South Island Line faces more costly delays
MTR Corporation says long-awaited line will not be ready until late 2016 - a year behind schedule
The long wait for a railway to the south of Hong Kong Island will get even longer, with the opening of the South Island Line pushed back a further six months, the MTR Corporation announced yesterday.
The delay - the latest in a series of setbacks for the MTR's ambitious expansion efforts - will also see the budget for the work rise HK$2.8 billion to HK$15.2 billion because of rising construction costs. The company will pick up the bill for the cost overrun.
The Highways Department was even more pessimistic, saying there was a "very high risk" that the new line would not even be ready in time for the new target date of late 2016. Until earlier this year, the line had been slated to open late next year.
Details of the delay - this year's second change in the line's target opening date - were revealed in a paper to the Legislative Council's subcommittee on railways. The problems have been blamed on the difficulty of excavation at Admiralty station, which is being vastly expanded to serve the 7km southern line to South Horizons in Ap Lei Chau and the Sha Tin to Central Link.
The MTR told the department in August that it was looking into blasting instead of mechanical digging to speed up the work at Admiralty.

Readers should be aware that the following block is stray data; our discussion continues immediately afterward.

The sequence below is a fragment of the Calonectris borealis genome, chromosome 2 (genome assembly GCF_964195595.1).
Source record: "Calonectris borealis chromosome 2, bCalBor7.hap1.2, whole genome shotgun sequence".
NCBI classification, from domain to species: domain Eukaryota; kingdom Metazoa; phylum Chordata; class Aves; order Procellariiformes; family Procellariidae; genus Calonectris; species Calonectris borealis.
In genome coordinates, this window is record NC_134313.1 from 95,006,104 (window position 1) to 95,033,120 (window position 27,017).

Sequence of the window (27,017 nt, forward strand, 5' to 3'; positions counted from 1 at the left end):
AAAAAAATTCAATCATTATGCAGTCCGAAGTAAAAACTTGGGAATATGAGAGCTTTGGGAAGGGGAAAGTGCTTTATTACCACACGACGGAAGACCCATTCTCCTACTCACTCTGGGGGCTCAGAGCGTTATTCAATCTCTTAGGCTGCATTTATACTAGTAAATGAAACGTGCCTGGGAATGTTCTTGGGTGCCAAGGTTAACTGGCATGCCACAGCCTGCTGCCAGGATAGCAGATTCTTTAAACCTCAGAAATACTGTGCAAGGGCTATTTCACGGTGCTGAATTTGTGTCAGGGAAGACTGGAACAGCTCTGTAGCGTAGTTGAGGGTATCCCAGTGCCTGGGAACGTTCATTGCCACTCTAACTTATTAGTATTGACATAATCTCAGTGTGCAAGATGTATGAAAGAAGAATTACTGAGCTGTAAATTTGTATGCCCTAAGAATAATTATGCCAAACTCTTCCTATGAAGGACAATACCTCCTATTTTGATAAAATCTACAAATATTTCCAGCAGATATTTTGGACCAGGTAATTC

"However, the MTR Corporation has yet to provide further information … to demonstrate the expected effects of blasting," the department said in the paper.
The company also announced that the Kwun Tong Line extension from Yau Ma Tei to Whampoa was now expected to open in mid 2016, rather than early that year.
Excavation of a platform tunnel at Whampoa was delayed for safety reasons because "mixed ground conditions and groundwater will make the excavation work more difficult", the MTR Corporation said.
The Legco subcommittee will discuss the paper on Monday, along with other delayed projects, including the troubled cross-border high-speed line. It will also hear plans for the opening of the West Island Line next month.
Michael Tien Puk-sun, chairman of Legco's transport panel, said costs would have been easier to control had the site been examined more thoroughly earlier. "The MTR completely underestimated the complexity of the works at Admiralty station," he said.